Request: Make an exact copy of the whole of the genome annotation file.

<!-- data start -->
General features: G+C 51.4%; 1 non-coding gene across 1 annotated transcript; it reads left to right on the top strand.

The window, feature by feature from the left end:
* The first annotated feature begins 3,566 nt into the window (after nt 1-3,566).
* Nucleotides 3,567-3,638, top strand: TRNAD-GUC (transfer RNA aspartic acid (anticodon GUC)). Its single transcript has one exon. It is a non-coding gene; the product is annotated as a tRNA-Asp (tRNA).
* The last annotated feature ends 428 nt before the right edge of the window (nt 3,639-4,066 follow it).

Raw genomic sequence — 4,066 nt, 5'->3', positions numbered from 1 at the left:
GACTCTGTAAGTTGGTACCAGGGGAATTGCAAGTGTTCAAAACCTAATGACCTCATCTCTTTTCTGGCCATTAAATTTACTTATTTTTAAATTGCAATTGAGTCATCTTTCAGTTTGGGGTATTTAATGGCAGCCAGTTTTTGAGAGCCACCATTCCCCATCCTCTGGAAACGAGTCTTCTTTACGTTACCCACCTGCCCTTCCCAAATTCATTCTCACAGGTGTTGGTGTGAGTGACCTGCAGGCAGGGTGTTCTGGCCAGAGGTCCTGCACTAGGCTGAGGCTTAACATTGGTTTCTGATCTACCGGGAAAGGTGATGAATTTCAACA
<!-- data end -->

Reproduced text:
General features: G+C 51.4%; 1 non-coding gene across 1 annotated transcript; it reads left to right on the top strand.

The window, feature by feature from the left end:
* The first annotated feature begins 3,566 nt into the window (after nt 1-3,566).
* Nucleotides 3,567-3,638, top strand: TRNAD-GUC (transfer RNA aspartic acid (anticodon GUC)). Its single transcript has one exon. It is a non-coding gene; the product is annotated as a tRNA-Asp (tRNA).
* The last annotated feature ends 428 nt before the right edge of the window (nt 3,639-4,066 follow it).

Raw genomic sequence — 4,066 nt, 5'->3', positions numbered from 1 at the left:
GACTCTGTAAGTTGGTACCAGGGGAATTGCAAGTGTTCAAAACCTAATGACCTCATCTCTTTTCTGGCCATTAAATTTACTTATTTTTAAATTGCAATTGAGTCATCTTTCAGTTTGGGGTATTTAATGGCAGCCAGTTTTTGAGAGCCACCATTCCCCATCCTCTGGAAACGAGTCTTCTTTACGTTACCCACCTGCCCTTCCCAAATTCATTCTCACAGGTGTTGGTGTGAGTGACCTGCAGGCAGGGTGTTCTGGCCAGAGGTCCTGCACTAGGCTGAGGCTTAACATTGGTTTCTGATCTACCGGGAAAGGTGATGAATTTCAACA